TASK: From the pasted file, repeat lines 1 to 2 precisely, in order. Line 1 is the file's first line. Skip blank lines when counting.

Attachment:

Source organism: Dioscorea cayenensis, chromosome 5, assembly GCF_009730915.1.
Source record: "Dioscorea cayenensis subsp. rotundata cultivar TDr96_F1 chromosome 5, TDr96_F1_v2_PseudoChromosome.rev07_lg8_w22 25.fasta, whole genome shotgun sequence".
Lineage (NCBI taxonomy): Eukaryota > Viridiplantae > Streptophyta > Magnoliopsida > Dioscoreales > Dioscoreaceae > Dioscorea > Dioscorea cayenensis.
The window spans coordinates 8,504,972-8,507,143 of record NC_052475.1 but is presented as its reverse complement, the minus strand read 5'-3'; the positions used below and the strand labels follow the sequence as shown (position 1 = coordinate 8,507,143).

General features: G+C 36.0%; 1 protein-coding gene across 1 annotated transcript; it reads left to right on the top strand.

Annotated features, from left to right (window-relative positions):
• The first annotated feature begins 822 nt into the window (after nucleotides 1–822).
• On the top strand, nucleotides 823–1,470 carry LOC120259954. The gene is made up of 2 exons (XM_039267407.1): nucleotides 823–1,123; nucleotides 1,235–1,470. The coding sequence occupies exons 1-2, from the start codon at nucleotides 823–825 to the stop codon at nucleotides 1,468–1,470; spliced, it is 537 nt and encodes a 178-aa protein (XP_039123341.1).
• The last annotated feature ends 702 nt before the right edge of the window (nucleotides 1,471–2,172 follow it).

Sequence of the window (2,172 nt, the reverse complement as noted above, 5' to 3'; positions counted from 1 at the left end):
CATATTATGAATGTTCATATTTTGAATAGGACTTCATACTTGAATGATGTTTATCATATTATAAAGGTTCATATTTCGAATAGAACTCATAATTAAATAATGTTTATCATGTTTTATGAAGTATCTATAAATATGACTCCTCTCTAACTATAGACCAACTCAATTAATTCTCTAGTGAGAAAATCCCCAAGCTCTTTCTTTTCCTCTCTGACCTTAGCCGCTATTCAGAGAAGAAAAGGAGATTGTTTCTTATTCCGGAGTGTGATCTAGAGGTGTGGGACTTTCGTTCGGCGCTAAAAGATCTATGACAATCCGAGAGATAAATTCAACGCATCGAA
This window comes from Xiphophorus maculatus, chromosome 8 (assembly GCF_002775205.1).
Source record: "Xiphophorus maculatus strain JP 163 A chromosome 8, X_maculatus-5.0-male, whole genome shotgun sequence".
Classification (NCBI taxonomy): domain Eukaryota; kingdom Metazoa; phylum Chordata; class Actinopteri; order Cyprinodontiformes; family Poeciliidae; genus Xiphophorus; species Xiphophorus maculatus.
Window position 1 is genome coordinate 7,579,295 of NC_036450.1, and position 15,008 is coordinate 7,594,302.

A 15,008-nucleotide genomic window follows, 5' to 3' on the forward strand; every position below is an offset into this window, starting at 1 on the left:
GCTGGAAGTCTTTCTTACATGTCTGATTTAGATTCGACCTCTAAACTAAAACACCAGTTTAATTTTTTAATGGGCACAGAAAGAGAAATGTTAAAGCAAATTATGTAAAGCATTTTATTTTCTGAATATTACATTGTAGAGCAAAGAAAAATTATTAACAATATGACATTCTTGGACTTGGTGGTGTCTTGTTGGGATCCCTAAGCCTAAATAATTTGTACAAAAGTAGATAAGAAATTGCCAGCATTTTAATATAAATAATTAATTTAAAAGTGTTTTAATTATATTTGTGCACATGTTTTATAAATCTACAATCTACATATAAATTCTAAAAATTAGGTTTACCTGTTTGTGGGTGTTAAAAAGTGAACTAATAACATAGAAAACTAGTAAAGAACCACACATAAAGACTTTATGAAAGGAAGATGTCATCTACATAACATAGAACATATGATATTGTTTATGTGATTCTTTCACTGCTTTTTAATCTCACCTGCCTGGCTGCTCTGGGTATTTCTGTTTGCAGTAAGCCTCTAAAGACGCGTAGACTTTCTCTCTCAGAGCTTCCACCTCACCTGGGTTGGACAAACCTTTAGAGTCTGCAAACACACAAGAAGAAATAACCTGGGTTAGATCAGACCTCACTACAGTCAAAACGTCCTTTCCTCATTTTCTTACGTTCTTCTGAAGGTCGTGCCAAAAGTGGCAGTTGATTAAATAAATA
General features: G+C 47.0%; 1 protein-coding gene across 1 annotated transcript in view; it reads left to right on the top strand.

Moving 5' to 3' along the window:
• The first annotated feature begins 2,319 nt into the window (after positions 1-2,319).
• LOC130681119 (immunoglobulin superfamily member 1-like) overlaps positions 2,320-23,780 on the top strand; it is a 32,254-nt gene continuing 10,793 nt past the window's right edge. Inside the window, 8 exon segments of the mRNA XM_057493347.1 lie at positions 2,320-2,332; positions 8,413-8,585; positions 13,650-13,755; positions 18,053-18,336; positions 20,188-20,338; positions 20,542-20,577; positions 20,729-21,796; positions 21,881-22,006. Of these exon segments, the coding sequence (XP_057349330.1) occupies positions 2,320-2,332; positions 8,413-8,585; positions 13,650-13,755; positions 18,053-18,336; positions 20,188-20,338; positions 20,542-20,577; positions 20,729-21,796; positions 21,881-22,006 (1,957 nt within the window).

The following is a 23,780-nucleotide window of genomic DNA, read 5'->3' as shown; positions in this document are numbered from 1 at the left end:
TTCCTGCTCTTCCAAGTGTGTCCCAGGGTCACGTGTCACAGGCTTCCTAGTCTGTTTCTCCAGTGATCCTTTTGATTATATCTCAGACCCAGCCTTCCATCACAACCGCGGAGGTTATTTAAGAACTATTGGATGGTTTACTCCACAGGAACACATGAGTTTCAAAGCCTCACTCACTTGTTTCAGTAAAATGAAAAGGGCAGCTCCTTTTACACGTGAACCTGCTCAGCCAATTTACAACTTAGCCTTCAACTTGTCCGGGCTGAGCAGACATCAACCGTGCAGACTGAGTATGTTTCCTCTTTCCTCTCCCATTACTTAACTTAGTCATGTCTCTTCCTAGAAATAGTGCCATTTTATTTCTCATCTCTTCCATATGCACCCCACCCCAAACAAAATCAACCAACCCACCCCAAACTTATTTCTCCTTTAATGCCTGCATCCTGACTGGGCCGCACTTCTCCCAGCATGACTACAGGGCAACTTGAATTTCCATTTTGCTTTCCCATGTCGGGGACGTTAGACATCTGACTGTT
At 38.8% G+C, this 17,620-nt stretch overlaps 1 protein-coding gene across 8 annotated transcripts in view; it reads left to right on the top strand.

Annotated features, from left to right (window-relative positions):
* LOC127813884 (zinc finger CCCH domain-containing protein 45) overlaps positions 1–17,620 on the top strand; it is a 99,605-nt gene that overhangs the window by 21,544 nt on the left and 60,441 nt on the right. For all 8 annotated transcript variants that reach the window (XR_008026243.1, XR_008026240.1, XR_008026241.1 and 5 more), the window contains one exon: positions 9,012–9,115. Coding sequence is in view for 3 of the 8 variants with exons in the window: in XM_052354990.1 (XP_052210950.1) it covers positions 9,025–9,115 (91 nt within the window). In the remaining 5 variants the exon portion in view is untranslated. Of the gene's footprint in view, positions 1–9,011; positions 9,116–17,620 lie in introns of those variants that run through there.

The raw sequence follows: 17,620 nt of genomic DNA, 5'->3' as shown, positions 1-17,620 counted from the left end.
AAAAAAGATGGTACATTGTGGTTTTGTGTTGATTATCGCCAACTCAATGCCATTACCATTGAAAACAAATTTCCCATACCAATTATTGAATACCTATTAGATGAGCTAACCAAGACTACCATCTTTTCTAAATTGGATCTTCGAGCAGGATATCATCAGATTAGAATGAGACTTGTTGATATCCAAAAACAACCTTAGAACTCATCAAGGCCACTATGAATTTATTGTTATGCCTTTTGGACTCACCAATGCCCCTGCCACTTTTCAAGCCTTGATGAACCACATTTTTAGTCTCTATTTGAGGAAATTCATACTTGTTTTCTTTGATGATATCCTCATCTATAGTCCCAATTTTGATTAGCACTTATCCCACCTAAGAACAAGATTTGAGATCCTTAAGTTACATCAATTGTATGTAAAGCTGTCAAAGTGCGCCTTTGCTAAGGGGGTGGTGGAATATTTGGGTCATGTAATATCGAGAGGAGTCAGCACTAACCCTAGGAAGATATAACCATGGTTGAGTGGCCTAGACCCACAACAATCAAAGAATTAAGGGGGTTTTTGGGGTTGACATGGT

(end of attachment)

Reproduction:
Source organism: Dioscorea cayenensis, chromosome 5, assembly GCF_009730915.1.
Source record: "Dioscorea cayenensis subsp. rotundata cultivar TDr96_F1 chromosome 5, TDr96_F1_v2_PseudoChromosome.rev07_lg8_w22 25.fasta, whole genome shotgun sequence".